We’re also hearing panicked and desperate distribution executives wanting to double down on streaming by reducing the subscription fees to accelerate scale (not everything Apple says is good for you, remember?).

So we have to ask, are you kidding us? The only thing that is going to accelerate is how fast you lose your job as you kill what’s left of the transactional business.

If you own a calculator, let’s just do the math one more time, real slow and simple like…

1) Spotify and former uTorrent CEO Daniel Ek says Spotify only needs 40m paid subscribers for streaming to be sustainable for artists. But that math just doesn’t work.

2) $10 per month subscription = $120 per year per subscriber

3) $120 per year, per subscriber paying out 70% of gross to rights holders equals $84 per subscriber, per year.

4) $84 per subscriber, per year x’s 40 million subscribers equals $3.4b per year in top line gross revenue to ALL rights holders. That’s $3.4b for labels, artists, publishers and songwriters combined.

5) $3.4b per year is HALF of the current revenue of $7b per year where the domestic business has been flat lined.

6) Assuming you could DOUBLE the subscription base to 80m PAID in the USA within two years by dropping the price in HALF to $5 per subscriber per month you still only gross (wait for it…) $3.4b a year in revenue.

We know this is shocking to the math impaired, but doubling scale (imagined as it is) while cutting the subscription fees in half, actually nets you the same amount of money. Shocking the things one can learn with a calculator or a spreadsheet.

Do you know how else you can achieve scale faster? Free. Free scales fast.

Free scaled fast for Napster.

Free scaled fast for Grockster.

Free scaled fast for Kazaa.

Free scaled fast for Limewire.

Free scaled fast for BitTorrent.

Free scaled fast for The Pirate Bay.

Free scaled fast for YouTube.

All of these have three  things in common.

1) Infringement as a business.

2) Fast scale.

3) Subsidized by artists and rights holders who are not compensated.

The con men have been conned and the only way out is an exit strategy that is so disconnected from the monetization of music that there is literally no longer a connection between the artist and the revenue they create.

So how realistic is that magic number of 40m paid Spotify subscribers in the US?

Here’s what subscription based services look like right now. Netflix only has 36m subscribers in the US, no free tier, and massive limitations on available titles of both catalog and new releases. Sirius XM, 26.3m in the US as a non-interactive curated service installed in homes, cars and accessible online. Premium Cable has 56m subscribers in the US paying much more than $10 a month and also with many limitations. Spotify… 3m paid subscribers in the US after four years. Tell us again about this strategy of “waiting for scale.” Three Million Paid… Three…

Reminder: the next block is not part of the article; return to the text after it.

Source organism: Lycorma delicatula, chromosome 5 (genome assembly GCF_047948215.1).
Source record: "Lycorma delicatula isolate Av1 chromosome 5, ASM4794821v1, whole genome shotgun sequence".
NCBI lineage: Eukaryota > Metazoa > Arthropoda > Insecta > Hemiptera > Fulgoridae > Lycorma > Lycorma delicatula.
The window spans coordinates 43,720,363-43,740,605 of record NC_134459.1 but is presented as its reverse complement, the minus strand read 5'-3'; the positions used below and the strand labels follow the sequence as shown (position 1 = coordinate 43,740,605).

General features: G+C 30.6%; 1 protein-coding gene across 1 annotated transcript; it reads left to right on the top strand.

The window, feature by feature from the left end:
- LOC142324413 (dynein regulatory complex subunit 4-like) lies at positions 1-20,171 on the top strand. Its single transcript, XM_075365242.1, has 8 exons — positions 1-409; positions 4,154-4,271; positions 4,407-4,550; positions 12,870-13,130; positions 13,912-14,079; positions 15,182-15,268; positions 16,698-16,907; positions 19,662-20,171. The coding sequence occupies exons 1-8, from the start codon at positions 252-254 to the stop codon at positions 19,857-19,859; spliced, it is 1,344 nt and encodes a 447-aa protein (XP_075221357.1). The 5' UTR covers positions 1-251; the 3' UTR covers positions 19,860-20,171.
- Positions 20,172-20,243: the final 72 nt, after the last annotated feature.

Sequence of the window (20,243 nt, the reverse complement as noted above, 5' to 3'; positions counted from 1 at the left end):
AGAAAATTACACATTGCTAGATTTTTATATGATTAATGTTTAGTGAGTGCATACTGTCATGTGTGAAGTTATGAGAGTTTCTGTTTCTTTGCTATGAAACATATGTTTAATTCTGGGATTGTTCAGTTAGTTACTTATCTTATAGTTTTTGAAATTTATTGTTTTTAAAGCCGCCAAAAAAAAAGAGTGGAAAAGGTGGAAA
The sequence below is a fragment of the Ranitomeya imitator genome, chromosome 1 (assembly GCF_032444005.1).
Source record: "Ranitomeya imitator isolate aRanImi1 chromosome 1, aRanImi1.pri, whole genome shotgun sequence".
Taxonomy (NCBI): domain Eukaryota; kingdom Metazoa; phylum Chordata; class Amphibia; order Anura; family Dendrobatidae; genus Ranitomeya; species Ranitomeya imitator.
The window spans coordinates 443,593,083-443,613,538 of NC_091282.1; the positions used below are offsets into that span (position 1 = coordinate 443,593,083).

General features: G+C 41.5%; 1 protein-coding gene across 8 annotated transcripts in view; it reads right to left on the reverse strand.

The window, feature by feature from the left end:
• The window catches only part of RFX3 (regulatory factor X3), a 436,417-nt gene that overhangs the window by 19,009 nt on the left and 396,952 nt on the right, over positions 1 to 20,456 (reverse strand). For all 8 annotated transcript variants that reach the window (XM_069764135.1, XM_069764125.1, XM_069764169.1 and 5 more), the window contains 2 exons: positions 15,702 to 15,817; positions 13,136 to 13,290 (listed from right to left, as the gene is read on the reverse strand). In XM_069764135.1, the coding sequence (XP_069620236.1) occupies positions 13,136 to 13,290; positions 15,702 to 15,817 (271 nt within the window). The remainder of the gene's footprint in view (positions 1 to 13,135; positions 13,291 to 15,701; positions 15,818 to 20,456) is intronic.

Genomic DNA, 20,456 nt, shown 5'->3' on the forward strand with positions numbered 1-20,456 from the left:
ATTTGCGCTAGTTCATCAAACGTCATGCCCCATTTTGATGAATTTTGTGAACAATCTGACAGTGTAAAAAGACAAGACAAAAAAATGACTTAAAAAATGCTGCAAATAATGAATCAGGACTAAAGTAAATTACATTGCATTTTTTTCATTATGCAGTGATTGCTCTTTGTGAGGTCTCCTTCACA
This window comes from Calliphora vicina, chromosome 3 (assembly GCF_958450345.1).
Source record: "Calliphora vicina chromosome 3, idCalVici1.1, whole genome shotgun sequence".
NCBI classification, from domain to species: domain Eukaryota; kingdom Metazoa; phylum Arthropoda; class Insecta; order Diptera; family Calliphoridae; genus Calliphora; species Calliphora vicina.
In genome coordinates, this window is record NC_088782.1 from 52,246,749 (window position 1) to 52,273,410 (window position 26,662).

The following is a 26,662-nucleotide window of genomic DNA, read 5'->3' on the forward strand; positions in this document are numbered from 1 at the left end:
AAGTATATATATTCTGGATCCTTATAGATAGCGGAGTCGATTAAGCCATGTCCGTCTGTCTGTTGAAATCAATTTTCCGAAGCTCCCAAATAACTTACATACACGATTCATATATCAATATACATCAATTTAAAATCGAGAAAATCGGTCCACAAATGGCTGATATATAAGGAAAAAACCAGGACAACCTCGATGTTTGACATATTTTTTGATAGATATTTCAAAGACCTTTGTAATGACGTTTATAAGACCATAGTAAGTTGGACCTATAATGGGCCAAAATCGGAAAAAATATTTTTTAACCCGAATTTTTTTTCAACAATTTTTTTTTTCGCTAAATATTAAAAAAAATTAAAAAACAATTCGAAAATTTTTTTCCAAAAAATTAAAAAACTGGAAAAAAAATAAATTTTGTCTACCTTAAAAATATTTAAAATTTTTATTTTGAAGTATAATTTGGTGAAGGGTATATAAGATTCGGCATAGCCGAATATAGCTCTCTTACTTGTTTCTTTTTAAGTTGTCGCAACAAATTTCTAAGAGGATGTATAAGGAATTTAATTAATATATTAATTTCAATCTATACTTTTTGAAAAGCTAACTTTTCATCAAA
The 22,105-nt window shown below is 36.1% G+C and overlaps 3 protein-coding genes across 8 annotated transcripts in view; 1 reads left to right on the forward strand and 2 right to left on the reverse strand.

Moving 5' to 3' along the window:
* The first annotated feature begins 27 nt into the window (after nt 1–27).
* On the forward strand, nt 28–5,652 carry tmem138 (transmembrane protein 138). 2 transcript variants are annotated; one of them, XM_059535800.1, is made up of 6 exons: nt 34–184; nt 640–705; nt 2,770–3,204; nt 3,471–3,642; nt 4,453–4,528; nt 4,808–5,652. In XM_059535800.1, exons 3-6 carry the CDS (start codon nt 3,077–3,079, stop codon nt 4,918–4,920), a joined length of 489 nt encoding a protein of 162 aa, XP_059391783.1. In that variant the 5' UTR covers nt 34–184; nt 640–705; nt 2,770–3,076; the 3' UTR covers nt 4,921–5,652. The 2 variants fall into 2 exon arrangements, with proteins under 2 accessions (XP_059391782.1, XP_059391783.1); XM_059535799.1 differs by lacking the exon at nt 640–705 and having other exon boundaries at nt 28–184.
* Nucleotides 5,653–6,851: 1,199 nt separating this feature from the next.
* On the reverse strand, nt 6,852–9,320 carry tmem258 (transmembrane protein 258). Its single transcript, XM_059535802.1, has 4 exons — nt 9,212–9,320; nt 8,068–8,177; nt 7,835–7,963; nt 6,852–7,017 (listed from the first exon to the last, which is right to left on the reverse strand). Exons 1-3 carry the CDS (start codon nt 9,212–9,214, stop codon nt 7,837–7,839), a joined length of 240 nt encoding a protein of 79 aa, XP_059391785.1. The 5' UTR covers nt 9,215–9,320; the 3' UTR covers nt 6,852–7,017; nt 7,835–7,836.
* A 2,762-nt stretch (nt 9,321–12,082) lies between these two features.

* 3m Spotify Subs Screen Shot
* 26.3m Sirius XM Subs Screen Shot
* 36m Netflix Subs Screen Shot
* 56m Premium Cable Subs Screen Shot
* $7b Music Business Screen Shot

Given the above it’s not surprising that what we’re hearing is that the adults have let the children play with their Silicon Valley toys and they have been left alone along long enough to see the house burn down. And adding insult to injury, Spotify has been a complete artist relations disaster.

We’ve got bad news for digital distribution/ label folk.  The Silicon Valley lifeboat doesn’t have that much room in it for ex-record company executives who are bad at simple math. We know five guys who are not concerned about the future of the record industry and their names are Jimmy, Dre, Trent, Ian and Dave… the rest of you are probably not going to be so lucky.

What is perhaps the greatest irony in all of this is that the great rock & roll swindle has been on the record industry instead of by the record industry, but that’s another post.

So who’s head is going to be on the block when the year end head count reductions start? Hmmm…


Spotify Doesn’t Kill Music Sales like Smoking Doesn’t Cause Cancer…


Why Spotify is not Netflix (But Maybe It Should Be)


Spotify’s Daniel Ek is Really Bad At Simple Math, “Artists Will Make a Decent Living Off Streaming In Just a Few Years”



c3 ‪”#thatsongwhen 10k people listened, the artist got paid $60 and the major labels got stock options.”

c3, The Content Creators Coalition is enlisting musicians and songwriters to share their true stories of Spotify plays, payments and thoughts to raise awareness around unsustainable digital service royalty structures. Join in.

If you care about the economic rights of artists in the digital domain, join us in hijacking Spotify’s new twitter hashtag campaign. Got your own numbers to share? Like so: Fun with new Spotify hashtag campaign: “#thatsongwhen 10k people listened, the artist got paid $60 and the major labels got stock options.”

We do believe in digital. But current rates are not sustainable. Spotify is using our music like venture capital and promising better returns later while they pay their employees and hire expensive ad firms to create the above hashtag campaign.